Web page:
wax dress series

“Wild Roses”,10″x10″, encaustic with vintage postcard, vintage dress and glass buttons, 2012

“The Hug”, 10″x10″, encaustic with vintage postcard, vintage dress and glass buttons, 2012

“Lace Dress”, 12″x12″, encaustic with vintage dress and rice paper, 2012

 

 

“Swan Boat”, 10″x10″, encaustic with vintage postcard, vintage dress  and glass buttons, 2012

“Friends”,10″x10″ encaustic with vintage postcard, vintage dress and glass buttons, 2012

“Banner Dress”, 12″x12″, encaustic with vintage dress and rice paper

about the paintings

Why and How I painted These Specific Works….

These Wax Dress Paintings represent lighter and more beautiful view of the Suffragists. The Suffragists, who marched, spoke, and stood in front of the White House, all valued proper attire and strove to look professional and yet fashionable. For these paintings, I found vintage white dresses, and vintage glass buttons. Each dress is adorned, some with suffragist banners, most with colored rice paper.

Behind the dresses are postcards, or colorful swatches of color. Once again, the prominent colors (green, white and violet or pink and white) are symbolic of women’s struggle to gain voting rights.

I create the setting for the dresses first, painting in encaustic and adding mixed media. Next, I place the vintage dresses into a pot of hot wax, form the dress , and attach them. And thus the painting is complete!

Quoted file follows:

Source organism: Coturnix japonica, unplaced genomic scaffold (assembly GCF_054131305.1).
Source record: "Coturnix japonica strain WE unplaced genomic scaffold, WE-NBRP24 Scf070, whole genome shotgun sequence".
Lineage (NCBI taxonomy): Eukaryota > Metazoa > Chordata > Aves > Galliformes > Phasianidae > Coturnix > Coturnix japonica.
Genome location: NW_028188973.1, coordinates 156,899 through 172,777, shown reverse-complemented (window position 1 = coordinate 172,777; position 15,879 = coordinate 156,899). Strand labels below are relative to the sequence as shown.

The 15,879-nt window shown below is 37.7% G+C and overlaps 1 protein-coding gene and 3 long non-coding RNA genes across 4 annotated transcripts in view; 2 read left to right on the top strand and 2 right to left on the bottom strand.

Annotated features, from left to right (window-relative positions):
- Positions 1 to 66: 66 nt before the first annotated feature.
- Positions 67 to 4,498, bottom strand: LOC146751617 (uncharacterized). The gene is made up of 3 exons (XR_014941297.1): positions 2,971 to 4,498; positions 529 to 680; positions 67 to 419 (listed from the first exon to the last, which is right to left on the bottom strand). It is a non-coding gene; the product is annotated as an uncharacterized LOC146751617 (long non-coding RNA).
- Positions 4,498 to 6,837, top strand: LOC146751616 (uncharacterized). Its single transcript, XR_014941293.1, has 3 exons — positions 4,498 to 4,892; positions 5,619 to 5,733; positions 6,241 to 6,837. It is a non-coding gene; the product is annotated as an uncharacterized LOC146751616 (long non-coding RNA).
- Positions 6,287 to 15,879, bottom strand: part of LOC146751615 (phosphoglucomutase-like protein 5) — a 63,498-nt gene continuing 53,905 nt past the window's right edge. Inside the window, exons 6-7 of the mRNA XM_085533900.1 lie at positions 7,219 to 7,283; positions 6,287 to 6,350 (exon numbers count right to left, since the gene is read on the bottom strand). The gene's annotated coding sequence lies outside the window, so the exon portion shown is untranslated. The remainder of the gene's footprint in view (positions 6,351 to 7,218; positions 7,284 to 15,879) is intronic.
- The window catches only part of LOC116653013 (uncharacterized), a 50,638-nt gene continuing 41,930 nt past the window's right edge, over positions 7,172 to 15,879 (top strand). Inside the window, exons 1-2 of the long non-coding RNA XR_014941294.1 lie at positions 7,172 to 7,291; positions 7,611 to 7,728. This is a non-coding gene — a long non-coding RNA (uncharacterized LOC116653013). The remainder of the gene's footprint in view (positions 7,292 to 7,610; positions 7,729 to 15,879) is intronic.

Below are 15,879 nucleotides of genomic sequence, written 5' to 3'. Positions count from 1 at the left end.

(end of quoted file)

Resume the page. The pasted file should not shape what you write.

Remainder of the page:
Why I paint about Women

I didn’t have much of an opinion on history classes as a child—they never seemed relevant to my life. After all, history was the tale of men: great men, awful men, and men who walked the grey in between.  Women, on the other hand, well… they existed primarily in references to wives named “Martha”, with any real significance left off the page.

         History didn’t connect with me until fiveyears ago when I rented a studio and started painting at the Workhouse Arts Center in Lorton Virginia. This Arts Center used to be called the Occoquan Workhouse until prison beds were carted out and drywall carried in. The place has so much history that it has its own museum. Next door at the Occoquan Park a large feminist memorial is being planned to honor the women imprisoned here in 1917.

Suddenly I was putting brush to canvas in the same place that Suffragists refused to put fork to mouth, where they engaged in hunger strikes that swayed the opinion of a nation and won them—won me—the right to vote. While some men were allies in the movement, women led, women fought; women undeniably filled the history books. I began a series of paintings honoring the suffragettes, depicting everything from prison guards fighting the hunger strikes by cooking fragrant hams to how the women risked leprosy in the showers in jail. Every day, I told their stories to the Arts Center’s visitors.

 The power of art is only partially held in what viewers see on the canvas. The true power is in changing how viewers see the rest of their lives. In my encaustic paintings, layering wax like the accumulation of history, I seek to remind women and girls of their potential to change the world.